Tuesday, October 11, 2011

Paul Krugman: Plutocrats Panic At Protests

I recently noted the hysteria of Eric Cantor and Glenn Beck regarding Occupy Wall Street. Paul Krugman offers more examples of absurd responses: Mitt Romney employed the tired GOP rhetoric of "class warfare"; Herman Cain called the demonstrators "anti-American"; Rand Paul is afraid that they'll start looting iPads. For Krugman, these reactions stem from the fact that the super-wealthy and the politicians and pundits who serve them can't stand it when today's economic inequities, including the causes of our dire circumstances, are pointed out. From "Panic of the Plutocrats":

What’s going on here? The answer, surely, is that Wall Street’s Masters of the Universe realize, deep down, how morally indefensible their position is. They’re not John Galt; they’re not even Steve Jobs. They’re people who got rich by peddling complex financial schemes that, far from delivering clear benefits to the American people, helped push us into a crisis whose aftereffects continue to blight the lives of tens of millions of their fellow citizens.

Yet they have paid no price. Their institutions were bailed out by taxpayers, with few strings attached. They continue to benefit from explicit and implicit federal guarantees — basically, they’re still in a game of heads they win, tails taxpayers lose. And they benefit from tax loopholes that in many cases have people with multimillion-dollar incomes paying lower rates than middle-class families.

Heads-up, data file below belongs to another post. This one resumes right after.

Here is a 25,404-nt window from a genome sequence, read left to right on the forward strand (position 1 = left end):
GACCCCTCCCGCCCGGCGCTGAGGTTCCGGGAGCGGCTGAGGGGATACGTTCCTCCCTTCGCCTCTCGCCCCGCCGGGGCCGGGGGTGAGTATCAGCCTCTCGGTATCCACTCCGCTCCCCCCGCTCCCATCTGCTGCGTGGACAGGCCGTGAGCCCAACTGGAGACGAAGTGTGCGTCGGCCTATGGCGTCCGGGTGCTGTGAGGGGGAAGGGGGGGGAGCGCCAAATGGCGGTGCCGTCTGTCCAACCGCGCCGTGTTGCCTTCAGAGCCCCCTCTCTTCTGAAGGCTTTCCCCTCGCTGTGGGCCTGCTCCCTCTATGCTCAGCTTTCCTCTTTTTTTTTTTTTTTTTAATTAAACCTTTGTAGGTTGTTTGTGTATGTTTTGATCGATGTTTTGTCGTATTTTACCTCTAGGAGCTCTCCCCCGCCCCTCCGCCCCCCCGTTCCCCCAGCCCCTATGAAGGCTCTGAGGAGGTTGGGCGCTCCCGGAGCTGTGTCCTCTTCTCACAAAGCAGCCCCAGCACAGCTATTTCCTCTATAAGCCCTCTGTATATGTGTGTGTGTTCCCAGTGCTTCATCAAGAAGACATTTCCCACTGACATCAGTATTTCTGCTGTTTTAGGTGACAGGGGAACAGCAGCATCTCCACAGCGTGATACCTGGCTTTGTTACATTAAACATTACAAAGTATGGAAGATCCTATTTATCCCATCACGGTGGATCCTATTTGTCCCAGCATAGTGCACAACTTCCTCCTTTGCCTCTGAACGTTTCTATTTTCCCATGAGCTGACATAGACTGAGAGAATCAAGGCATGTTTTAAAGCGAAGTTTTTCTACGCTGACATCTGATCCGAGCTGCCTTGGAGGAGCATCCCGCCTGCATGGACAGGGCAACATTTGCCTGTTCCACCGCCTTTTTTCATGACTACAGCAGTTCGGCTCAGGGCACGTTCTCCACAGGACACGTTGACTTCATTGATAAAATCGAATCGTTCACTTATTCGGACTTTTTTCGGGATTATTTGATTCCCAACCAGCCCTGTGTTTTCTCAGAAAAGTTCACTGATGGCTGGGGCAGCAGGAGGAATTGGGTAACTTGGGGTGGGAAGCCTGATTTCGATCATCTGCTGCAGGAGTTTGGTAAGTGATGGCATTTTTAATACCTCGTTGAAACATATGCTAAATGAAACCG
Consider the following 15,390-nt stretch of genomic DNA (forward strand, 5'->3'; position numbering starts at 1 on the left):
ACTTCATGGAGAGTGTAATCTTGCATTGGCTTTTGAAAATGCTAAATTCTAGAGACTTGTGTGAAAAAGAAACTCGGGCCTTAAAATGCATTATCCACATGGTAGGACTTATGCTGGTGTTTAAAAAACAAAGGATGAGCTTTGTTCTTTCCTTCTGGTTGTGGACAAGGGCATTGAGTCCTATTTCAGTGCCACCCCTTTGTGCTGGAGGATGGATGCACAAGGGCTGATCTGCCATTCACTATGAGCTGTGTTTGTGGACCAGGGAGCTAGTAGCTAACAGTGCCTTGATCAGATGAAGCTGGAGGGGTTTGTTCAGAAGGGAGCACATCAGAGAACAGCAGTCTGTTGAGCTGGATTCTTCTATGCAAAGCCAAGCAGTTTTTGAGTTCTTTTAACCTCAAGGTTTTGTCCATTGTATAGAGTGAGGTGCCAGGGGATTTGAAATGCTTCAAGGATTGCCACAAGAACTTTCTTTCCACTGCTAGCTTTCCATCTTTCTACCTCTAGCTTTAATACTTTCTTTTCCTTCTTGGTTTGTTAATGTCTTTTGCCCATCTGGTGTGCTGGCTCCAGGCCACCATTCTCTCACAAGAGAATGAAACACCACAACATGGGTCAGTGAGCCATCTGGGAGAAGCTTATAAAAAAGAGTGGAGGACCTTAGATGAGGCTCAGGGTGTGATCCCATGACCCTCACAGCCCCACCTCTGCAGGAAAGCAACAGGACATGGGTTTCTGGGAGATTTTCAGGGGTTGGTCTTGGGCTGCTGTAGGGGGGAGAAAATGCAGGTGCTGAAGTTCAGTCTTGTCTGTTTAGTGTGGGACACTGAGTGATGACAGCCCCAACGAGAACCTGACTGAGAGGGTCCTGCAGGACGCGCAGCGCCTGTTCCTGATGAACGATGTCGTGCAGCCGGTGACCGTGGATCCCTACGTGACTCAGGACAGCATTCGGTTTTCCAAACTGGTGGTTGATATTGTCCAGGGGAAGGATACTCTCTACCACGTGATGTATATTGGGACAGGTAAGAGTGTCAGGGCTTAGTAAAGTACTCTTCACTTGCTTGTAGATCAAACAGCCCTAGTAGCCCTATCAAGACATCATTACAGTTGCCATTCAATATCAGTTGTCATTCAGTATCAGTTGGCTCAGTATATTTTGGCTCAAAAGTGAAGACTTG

This special treatment can’t bear close scrutiny — and therefore, as they see it, there must be no close scrutiny. Anyone who points out the obvious, no matter how calmly and moderately, must be demonized and driven from the stage. In fact, the more reasonable and moderate a critic sounds, the more urgently he or she must be demonized, hence the frantic sliming of Elizabeth Warren.

So who’s really being un-American here? Not the protesters, who are simply trying to get their voices heard. No, the real extremists here are America’s oligarchs, who want to suppress any criticism of the sources of their wealth.


Michael The Molar Maven said...

I think the current economic "crisis" is a validation of what Krugman has been saying for the last three years - or more. As of now I intend to explain in my next monologue on St. James Infirmary (October 21, 2011), why the Occupy Wall Street movement is basically correct in what is saying, and why supply-side economics is exactly the wrong prescription to treat what ails our country - and the world - right now. This is a demand-side problem calling for demand-side treatment as Krugman has been saying all along.

Jeff Tone said...

Krugman has tremendous prescience in seeing problems that others don't. He was also among the first to criticize Obama's stimulus as too small. He was criticized in turn, but he was right.